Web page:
How The Training Day Series Should’ve Worked

How The Training Day Series Should’ve Worked

Whether you liked the original 2001 film, Training Day, or not there is no denying that this feature helped cement Denzel Washington as one of the best actors of our generation. It was the first time that the actor stepped into the villain role and Denzel Washington knocked it out of the park. The general consensus about the Antoine Fuqua vehicle is that it’s one of the best cop dramas in the early 2000s. Now, spoiler alert, Alonzo Harris is ruthlessly gunned down by the Russians after he fails to pay back the fee. There were no teases of a sequel or spin-off, but Hollywood being Hollywood, the executives saw a popular name brand and wanted to capitalize off it. That brings us to the 2017 CBS spin-off.

Fifteen years later, the world remains the same, but the cast of characters is different. This time, we’re following Kyle Craig, who’s going undercover in the elite Special Investigations Sections of the Los Angeles Police Department to spy on Detective Frank Rourke, who may or may not be such a good solider. Rourke seems shady in the vein of Alonzo Harris, and Craig must gather intel about the detective. The series lasted only one season due to poor viewership and critical ratings. One of the biggest issues with the series was that it was a glossy CBS procedural under the Training Day name. It failed to separate itself from your typical network cop drama and the characters were quite lackluster and bland. Rourke was just another stereotypical anti-hero, and what’s worse, the show didn’t hide who Rourke was. His moral ambiguity was obvious from the get-go, but that wasn’t exactly the major issue. The reason the original Training Day is so highly regarded is that it teased the complexity of human nature when put into a world that forces their hand. There’s no denying how much of a corrupt snake Harris is, but there’s an underlying mystery about his character that made him into the man that he was. Did the streets turn Harris into a corrupt and power-hungry officer? Or was he always a slimy human being who worked up through the ranks?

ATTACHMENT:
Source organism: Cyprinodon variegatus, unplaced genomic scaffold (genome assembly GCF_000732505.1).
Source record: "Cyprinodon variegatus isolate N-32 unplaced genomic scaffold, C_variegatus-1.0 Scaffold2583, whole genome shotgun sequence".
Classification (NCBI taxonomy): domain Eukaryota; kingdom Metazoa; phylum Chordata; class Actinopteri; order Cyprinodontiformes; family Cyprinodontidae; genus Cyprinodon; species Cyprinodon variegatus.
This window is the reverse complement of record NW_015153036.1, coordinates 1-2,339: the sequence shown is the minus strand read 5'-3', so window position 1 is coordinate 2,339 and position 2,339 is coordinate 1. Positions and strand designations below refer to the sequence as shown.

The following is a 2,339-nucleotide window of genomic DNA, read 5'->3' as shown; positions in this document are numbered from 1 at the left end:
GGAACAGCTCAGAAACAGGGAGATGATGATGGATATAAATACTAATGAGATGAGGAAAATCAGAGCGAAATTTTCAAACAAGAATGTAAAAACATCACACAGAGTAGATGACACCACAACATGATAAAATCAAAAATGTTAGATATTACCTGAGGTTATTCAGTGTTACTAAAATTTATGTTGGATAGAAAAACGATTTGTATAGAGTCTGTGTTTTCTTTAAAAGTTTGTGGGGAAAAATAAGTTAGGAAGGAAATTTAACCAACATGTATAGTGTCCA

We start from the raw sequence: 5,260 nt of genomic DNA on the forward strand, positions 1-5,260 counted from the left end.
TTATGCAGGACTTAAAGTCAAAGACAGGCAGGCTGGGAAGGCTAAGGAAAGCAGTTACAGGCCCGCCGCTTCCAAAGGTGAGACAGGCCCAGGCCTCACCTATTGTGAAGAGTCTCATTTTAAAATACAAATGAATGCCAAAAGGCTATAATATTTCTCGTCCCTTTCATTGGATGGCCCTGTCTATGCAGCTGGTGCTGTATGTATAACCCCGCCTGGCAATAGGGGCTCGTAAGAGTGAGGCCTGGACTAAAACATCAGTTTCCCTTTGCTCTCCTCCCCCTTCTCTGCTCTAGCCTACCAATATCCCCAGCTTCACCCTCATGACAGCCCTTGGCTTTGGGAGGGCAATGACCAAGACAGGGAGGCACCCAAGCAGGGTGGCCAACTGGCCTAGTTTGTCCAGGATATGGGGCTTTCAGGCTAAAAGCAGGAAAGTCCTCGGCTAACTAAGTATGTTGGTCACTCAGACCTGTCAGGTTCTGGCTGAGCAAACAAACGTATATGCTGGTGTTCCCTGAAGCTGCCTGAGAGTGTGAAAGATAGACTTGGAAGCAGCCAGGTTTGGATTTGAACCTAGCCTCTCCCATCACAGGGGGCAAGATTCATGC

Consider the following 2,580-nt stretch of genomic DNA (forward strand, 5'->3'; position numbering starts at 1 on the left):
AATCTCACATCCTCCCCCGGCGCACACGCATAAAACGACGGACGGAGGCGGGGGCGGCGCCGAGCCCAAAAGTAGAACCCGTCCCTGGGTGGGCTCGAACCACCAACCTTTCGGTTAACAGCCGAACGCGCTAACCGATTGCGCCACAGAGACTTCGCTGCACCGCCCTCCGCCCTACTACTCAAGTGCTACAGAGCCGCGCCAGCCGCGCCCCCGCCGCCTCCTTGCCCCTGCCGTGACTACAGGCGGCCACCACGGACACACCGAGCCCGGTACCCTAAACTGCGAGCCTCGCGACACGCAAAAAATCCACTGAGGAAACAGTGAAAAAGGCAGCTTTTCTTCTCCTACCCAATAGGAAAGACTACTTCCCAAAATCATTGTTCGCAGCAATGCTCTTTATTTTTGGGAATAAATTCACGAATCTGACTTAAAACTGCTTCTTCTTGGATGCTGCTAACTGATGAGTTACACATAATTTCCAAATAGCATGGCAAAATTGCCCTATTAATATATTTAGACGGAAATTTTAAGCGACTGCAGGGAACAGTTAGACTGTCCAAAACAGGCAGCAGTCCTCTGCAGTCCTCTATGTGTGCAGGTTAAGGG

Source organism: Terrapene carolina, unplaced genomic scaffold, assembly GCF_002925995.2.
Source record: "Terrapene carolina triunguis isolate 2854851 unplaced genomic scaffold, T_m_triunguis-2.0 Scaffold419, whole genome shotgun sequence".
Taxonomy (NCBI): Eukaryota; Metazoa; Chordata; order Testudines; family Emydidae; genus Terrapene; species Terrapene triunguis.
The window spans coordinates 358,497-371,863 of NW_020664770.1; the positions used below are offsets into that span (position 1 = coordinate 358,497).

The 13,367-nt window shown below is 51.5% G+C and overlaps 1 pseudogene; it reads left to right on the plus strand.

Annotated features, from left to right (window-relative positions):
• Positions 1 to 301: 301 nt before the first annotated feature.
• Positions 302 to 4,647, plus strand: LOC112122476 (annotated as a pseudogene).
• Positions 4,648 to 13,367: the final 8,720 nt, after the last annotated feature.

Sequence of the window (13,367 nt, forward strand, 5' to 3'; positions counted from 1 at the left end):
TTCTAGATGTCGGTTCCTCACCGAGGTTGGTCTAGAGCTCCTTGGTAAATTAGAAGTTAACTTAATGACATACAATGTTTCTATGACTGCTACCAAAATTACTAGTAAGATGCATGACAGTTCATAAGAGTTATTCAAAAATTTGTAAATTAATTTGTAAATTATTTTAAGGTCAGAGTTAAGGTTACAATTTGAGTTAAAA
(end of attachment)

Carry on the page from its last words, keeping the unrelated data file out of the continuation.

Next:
We’re given hints about Harris’ past, but we never got an answer. However, Harris didn’t view himself as a monster. He certainly didn’t make that notion known to Hoyt throughout the film, even when it becomes clear that’s he’s a snake. That ideology could’ve worked in the scope of a television series. First things first, get rid of the stupid procedural crap. Training Day shouldn’t have been on CBS in the first place. The network isn’t known for their high-quality shows.  The moment it was announced that Training Day would go to CBS then most fans knew it would end being some lame procedural. And it did. Second, the actor who plays Kyle Criag seems too clean. There was a certain grittiness to Jake Hoyt’s character where you believed that he could be in a world full gangsters and drug dealers. That wasn’t felt with Kyle Craig. I know he wasn’t portrayed as some gangster or thug, but he just didn’t fit into this world despite the show going out its way of making him seem like a good guy.

As I previously stated, the ideology of the original film works, if we generally saw a man struggling in a corrupt and broken world. The procedural format hinders that notion because there’s no chance for the characters to expand on the way they see the world, and their overall arc wouldn’t have been compelling. But even then, the more interesting aspect is following up is Alonzo’s son. He may have not witnessed his father’s murder, but he surely saw the neighborhood’s betrayal. Perhaps he opted to follow in his father’s footsteps? Or maybe he’s using his power to keep the place that he grew up down? Maybe he just ended being a gangster? There’s plenty of interesting avenues to explore that still plays off the original film but isn’t a copycat. The series is essentially a water down version of the 2001 feature. However, it could’ve actually been a prequel to the original film itself. Exactly how did Alonzo Harris become the monster that was parading around the streets? That’s where the true money is. Understandably, it’s probably hard to find an actor who can carry the role of Harris following Denzel Washington but that also could’ve been a direction that they venture into. Either way, exploring those living or working in poverty-stricken neighborhood could’ve been an interesting arc. We see a lot of hood films or shows, but we rarely get that prospective from police officers and how it effects they’re mentally working in the toughest city on the block. Training Day was a great idea that should’ve worked.

Start a Discussion

Main Heading Goes Here
Sub Heading Goes Here
No, thank you. I do not want.
100% secure your website.